Whereas I received, and was comforted by, the confirmation of the precise opposite: There is no plan.
Her hand tightened on mine and her head fell back upon my shoulder, but she still trembled and I petted her and comforted her.
My newly acquired gas mask sits beside me, and I am comforted.
As soon as it bleeds, the parents and others attending the ceremony cheer, the girl is comforted and the celebrations follow.
On the day that The Times (of London) reported that Brooks would be questioned by police, she wrote that he had comforted her.
On the day after your arrest, saying your dear ones should be cared for and comforted.
It had only been a dream, but it comforted her heart, and she slept again.
And could they be reassured or comforted by any other article of the Secular Creed?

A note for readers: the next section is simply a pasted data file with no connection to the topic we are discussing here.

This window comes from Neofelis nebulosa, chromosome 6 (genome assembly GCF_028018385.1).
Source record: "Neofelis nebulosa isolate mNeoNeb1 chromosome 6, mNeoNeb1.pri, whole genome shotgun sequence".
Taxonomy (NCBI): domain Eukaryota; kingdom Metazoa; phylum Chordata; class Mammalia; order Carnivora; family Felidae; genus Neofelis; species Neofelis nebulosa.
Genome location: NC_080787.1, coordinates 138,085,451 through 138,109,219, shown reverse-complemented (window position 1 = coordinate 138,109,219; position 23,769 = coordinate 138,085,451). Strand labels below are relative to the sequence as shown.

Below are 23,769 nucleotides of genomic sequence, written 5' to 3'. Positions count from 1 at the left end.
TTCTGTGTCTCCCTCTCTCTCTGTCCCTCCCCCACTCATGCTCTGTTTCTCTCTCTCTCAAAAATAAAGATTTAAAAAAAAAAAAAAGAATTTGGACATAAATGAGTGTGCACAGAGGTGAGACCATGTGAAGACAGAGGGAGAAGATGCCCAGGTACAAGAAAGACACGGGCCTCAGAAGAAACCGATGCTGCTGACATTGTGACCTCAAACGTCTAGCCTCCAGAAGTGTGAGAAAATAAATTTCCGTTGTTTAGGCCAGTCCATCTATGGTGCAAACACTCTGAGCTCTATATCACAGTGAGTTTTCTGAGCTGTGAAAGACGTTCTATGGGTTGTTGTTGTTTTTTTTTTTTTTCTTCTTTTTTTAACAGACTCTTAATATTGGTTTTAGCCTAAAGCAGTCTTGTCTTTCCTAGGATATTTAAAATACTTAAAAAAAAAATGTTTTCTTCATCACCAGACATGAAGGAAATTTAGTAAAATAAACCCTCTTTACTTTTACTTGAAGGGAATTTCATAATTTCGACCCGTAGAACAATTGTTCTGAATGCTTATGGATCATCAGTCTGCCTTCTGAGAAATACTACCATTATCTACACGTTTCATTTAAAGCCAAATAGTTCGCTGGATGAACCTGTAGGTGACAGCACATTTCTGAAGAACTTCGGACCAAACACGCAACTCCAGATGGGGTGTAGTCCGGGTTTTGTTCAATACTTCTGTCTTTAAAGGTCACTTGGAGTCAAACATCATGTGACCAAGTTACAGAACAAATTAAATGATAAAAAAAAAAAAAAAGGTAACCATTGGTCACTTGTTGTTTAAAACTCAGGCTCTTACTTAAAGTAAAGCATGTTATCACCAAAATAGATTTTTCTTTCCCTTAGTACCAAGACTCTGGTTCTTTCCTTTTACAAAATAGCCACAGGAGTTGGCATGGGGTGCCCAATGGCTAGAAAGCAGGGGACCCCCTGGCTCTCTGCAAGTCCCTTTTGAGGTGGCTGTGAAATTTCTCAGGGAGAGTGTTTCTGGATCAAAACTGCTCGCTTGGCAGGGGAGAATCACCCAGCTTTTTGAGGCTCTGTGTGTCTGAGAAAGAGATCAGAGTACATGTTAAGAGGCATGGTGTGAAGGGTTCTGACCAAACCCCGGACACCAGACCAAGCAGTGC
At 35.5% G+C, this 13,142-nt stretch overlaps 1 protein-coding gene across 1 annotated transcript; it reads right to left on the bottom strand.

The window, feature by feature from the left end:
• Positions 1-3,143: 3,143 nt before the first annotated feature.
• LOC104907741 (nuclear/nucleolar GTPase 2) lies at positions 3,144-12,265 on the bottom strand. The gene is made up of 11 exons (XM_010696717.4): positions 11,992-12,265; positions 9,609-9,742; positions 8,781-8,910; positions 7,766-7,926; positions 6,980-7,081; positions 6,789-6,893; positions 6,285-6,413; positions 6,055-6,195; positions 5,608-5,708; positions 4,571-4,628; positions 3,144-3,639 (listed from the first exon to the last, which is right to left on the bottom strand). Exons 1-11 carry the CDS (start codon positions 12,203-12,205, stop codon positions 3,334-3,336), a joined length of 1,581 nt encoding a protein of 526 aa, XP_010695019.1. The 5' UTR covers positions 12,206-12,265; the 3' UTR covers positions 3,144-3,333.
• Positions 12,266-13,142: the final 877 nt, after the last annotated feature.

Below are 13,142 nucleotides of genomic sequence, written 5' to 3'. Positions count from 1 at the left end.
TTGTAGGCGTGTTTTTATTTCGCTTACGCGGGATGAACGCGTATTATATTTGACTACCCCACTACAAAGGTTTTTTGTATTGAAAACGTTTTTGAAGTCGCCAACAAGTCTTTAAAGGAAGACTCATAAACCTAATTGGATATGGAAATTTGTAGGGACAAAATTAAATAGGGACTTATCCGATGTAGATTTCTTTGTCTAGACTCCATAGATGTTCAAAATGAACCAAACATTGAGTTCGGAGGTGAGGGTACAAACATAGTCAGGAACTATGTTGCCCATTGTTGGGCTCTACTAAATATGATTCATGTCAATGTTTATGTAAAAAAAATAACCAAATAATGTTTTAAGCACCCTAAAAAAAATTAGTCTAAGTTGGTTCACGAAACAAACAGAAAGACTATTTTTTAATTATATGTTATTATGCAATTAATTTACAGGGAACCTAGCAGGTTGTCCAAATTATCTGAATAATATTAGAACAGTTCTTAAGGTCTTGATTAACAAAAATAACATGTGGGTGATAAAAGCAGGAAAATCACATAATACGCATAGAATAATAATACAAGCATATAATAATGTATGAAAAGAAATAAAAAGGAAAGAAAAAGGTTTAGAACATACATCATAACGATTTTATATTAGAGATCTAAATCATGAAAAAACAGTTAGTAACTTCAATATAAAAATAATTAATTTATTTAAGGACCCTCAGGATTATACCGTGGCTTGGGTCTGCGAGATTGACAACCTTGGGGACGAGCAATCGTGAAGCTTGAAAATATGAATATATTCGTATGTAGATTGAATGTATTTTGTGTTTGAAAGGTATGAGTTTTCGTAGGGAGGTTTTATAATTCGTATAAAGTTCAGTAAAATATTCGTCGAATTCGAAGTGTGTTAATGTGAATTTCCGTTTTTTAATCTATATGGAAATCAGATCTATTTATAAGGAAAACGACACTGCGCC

I pray that your heart may be comforted and controlled from above.
Well, I gave her nougat and cheap cynicisms, and she allowed herself to be comforted!
late 13c., conforten "to cheer up, console," from Old French conforter "to comfort, to solace; to help, strengthen," from Late Latin confortare "to strengthen much" (used in Vulgate), from Latin com-, intensive prefix (see com-), + fortis "strong" (see fort). Change of -n- to -m- began in English 14c. Related: Comforted; comforting.
c.1200, "feeling of relief" (as still in to take comfort in something); also "source of alleviation or relief;" from Old French confort (see comfort (v.)). Replaced Old English frofor. Comforts (as opposed to necessities and luxuries) is from 1650s.